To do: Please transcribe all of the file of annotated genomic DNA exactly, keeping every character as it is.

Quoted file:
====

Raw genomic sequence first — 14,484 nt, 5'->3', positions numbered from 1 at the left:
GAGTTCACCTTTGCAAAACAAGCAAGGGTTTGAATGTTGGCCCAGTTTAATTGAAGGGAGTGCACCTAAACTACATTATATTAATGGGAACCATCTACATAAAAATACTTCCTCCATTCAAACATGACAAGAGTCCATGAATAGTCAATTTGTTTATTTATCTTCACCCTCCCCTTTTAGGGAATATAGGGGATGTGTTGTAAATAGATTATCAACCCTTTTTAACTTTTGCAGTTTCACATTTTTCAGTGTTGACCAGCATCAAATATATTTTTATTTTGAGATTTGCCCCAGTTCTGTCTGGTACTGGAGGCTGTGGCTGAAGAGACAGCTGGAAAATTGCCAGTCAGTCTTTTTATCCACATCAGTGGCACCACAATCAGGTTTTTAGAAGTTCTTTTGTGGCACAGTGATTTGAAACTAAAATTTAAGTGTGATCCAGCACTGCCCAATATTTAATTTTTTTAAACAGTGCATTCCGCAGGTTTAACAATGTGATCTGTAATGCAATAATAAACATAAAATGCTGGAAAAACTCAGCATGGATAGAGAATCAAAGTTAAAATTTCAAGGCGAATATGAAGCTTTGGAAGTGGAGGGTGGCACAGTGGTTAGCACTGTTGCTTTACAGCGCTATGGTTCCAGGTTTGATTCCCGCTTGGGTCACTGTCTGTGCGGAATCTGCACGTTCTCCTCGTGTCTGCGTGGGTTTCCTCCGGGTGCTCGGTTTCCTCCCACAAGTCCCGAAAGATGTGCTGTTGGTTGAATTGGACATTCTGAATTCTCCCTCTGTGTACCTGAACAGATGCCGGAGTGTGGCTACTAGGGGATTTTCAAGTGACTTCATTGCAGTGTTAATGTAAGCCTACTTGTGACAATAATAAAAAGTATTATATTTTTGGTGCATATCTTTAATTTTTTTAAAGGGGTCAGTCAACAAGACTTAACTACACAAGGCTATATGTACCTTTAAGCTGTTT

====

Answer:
Raw genomic sequence first — 14,484 nt, 5'->3', positions numbered from 1 at the left:
GAGTTCACCTTTGCAAAACAAGCAAGGGTTTGAATGTTGGCCCAGTTTAATTGAAGGGAGTGCACCTAAACTACATTATATTAATGGGAACCATCTACATAAAAATACTTCCTCCATTCAAACATGACAAGAGTCCATGAATAGTCAATTTGTTTATTTATCTTCACCCTCCCCTTTTAGGGAATATAGGGGATGTGTTGTAAATAGATTATCAACCCTTTTTAACTTTTGCAGTTTCACATTTTTCAGTGTTGACCAGCATCAAATATATTTTTATTTTGAGATTTGCCCCAGTTCTGTCTGGTACTGGAGGCTGTGGCTGAAGAGACAGCTGGAAAATTGCCAGTCAGTCTTTTTATCCACATCAGTGGCACCACAATCAGGTTTTTAGAAGTTCTTTTGTGGCACAGTGATTTGAAACTAAAATTTAAGTGTGATCCAGCACTGCCCAATATTTAATTTTTTTAAACAGTGCATTCCGCAGGTTTAACAATGTGATCTGTAATGCAATAATAAACATAAAATGCTGGAAAAACTCAGCATGGATAGAGAATCAAAGTTAAAATTTCAAGGCGAATATGAAGCTTTGGAAGTGGAGGGTGGCACAGTGGTTAGCACTGTTGCTTTACAGCGCTATGGTTCCAGGTTTGATTCCCGCTTGGGTCACTGTCTGTGCGGAATCTGCACGTTCTCCTCGTGTCTGCGTGGGTTTCCTCCGGGTGCTCGGTTTCCTCCCACAAGTCCCGAAAGATGTGCTGTTGGTTGAATTGGACATTCTGAATTCTCCCTCTGTGTACCTGAACAGATGCCGGAGTGTGGCTACTAGGGGATTTTCAAGTGACTTCATTGCAGTGTTAATGTAAGCCTACTTGTGACAATAATAAAAAGTATTATATTTTTGGTGCATATCTTTAATTTTTTTAAAGGGGTCAGTCAACAAGACTTAACTACACAAGGCTATATGTACCTTTAAGCTGTTT